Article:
As More Israelis Fall into Poverty, Labor Minister Has Plans for Reversal
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As More Israelis Fall into Poverty, Labor Minister Has Plans for Reversal

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As more Israelis, especially children and the elderly, are falling into poverty, Israel’s labor minister has announced that she will propose means to try to redress the worrisome trend.

Armed with a sheaf of statistical evidence, Ora Namir, minister of labor and social affairs, disclosed this week that some 616,500 Israelis were living in poverty in 1992, a figure up 9.7 percent over the previous year.

Even more troubling was the increased number of children living below the poverty line — 261,700 in 1992, up 11.6 percent over 1991.

Namir said her proposal to ease the situation would cost 410 million shekels, the equivalent of some $140 million.

Her plan includes an increase in child allowances for poor families allotted by the National Insurance Institute.

She also said her plan would help reduce the erosion of benefits to pensioners.

While 14.9 percent of Israeli families were living below the poverty line in 1991, their numbers increased last year to 16.9 percent.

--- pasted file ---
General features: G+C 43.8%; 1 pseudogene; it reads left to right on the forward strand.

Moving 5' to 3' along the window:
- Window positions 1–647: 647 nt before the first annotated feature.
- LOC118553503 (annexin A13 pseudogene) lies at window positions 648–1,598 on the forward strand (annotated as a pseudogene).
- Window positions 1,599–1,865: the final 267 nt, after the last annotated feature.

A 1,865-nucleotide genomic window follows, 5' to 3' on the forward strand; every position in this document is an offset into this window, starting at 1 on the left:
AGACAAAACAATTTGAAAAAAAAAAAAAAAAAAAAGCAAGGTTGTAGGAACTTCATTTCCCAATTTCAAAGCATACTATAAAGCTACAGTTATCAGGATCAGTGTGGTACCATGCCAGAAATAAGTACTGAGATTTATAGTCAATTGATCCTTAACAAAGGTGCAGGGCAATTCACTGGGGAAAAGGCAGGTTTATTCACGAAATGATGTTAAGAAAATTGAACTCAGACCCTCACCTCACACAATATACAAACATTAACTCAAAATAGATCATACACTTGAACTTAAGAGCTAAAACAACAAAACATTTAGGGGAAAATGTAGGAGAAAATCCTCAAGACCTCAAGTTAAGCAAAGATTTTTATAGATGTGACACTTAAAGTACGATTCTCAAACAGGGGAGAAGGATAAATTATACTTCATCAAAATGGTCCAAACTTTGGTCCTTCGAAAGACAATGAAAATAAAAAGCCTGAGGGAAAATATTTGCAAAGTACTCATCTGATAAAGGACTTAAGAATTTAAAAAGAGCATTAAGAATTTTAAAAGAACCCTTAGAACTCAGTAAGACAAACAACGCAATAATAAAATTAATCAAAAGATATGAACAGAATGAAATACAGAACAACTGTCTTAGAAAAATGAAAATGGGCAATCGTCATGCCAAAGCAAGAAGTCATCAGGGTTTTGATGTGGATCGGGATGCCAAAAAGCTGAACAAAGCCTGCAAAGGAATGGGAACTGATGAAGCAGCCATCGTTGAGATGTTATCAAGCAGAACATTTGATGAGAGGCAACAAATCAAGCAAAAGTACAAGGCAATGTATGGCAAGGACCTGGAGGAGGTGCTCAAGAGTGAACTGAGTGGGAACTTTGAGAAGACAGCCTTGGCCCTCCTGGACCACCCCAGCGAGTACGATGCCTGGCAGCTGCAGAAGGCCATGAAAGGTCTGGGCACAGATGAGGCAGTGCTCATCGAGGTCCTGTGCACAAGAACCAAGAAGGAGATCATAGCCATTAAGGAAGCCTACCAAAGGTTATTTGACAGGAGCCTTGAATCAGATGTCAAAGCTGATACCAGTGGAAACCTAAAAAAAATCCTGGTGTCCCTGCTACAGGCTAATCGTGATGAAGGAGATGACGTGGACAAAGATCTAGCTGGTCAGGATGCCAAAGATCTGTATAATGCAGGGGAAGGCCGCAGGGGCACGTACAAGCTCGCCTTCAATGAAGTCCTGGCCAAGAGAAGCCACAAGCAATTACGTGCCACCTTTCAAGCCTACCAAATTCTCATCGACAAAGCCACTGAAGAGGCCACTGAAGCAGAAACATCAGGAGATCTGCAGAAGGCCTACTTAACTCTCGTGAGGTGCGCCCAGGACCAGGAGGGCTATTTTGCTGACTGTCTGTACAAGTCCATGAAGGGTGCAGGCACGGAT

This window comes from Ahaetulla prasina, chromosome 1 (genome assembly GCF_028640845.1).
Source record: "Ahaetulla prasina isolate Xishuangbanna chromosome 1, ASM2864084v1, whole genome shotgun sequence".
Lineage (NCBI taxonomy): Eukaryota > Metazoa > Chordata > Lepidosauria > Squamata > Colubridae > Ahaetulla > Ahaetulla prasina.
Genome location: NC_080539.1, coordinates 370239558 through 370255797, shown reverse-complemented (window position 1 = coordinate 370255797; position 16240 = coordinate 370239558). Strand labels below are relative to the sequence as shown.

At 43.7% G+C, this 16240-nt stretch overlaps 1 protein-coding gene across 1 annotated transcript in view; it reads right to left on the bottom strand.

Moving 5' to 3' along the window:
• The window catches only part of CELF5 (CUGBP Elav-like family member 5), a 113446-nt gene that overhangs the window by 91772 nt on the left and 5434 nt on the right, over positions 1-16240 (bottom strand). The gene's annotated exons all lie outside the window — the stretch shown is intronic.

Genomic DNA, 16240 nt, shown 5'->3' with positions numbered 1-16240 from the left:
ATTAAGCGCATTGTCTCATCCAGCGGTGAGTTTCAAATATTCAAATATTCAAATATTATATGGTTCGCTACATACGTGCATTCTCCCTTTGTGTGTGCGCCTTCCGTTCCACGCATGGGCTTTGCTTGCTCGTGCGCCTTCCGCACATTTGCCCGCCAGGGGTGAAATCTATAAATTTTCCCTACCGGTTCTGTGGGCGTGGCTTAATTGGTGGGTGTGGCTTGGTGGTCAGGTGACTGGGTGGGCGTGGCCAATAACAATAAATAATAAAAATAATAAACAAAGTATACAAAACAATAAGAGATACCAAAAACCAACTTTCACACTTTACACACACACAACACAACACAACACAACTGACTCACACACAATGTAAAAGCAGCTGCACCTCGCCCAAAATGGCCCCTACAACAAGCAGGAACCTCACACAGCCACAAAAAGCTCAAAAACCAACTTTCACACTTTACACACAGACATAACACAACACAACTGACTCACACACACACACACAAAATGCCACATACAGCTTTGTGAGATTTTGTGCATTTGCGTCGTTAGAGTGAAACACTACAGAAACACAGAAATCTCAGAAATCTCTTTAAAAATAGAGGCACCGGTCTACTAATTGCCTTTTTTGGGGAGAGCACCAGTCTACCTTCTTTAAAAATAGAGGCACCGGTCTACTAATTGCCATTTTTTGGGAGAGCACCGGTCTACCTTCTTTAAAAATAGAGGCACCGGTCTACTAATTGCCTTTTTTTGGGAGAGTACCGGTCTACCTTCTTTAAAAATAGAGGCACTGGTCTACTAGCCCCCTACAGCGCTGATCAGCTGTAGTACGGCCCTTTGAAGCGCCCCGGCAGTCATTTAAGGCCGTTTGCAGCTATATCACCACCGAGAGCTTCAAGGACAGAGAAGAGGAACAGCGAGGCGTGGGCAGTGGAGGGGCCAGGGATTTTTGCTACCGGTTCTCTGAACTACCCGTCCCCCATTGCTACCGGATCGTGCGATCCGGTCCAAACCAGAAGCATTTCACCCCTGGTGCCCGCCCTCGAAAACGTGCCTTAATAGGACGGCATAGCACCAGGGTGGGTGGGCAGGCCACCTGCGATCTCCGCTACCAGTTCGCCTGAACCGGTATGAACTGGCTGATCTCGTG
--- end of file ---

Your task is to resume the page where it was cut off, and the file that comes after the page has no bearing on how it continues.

Some 21,700 families slid below the poverty line in 1992, bringing the number of families classified as poor up to 174,000.

The Labor Ministry’s definition of poverty, as of Nov. 1, is an income of no more than 791 shekels, some $270, for one person; 1,672 shekels, or $570, for a couple; 2,022 shekels, or $690, for a couple with two children; and 2,369 shekels, the equivalent of $808, for a couple with three children.

By comparison, Israel’s gross minimum wage is 1,397 shekels, equal to $477.


Namir noted that the two groups hurting the most are the elderly and an increasing number of families with four children or more.

She said that the gradual erosion of pensions in the past three years is the main factor impoverishing the elderly.

The percentage of elderly people living in poverty rose from 13.7 percent in 1991 to 18.5 percent last year.

Some 11,700 elderly households fell below the poverty line in 1992, bringing the number up 36 percent, to 44,200 households.

The number of large families under the poverty line also jumped 36 percent, from 19,200 families in 1991 to 26,200 in 1992.

But new immigrant families have improved their lot.

While 34.6 percent of new immigrant families were under the poverty line in 1991, their numbers had fallen to 29.5 percent last year.

Officials and Israelis in general were shocked by the figures released.

Likud Knesset members blamed the current Labor government for the problem and announced they would introduce no-confidence motions in the parliament and call for the government’s immediate resignation because of the “shocking state of affairs.”

But their complaints were silenced as soon as Labor Ministry spokespersons pointed out that the figures Namir was presenting referred to the 1991-1992 period, during which the Likud government was in power.

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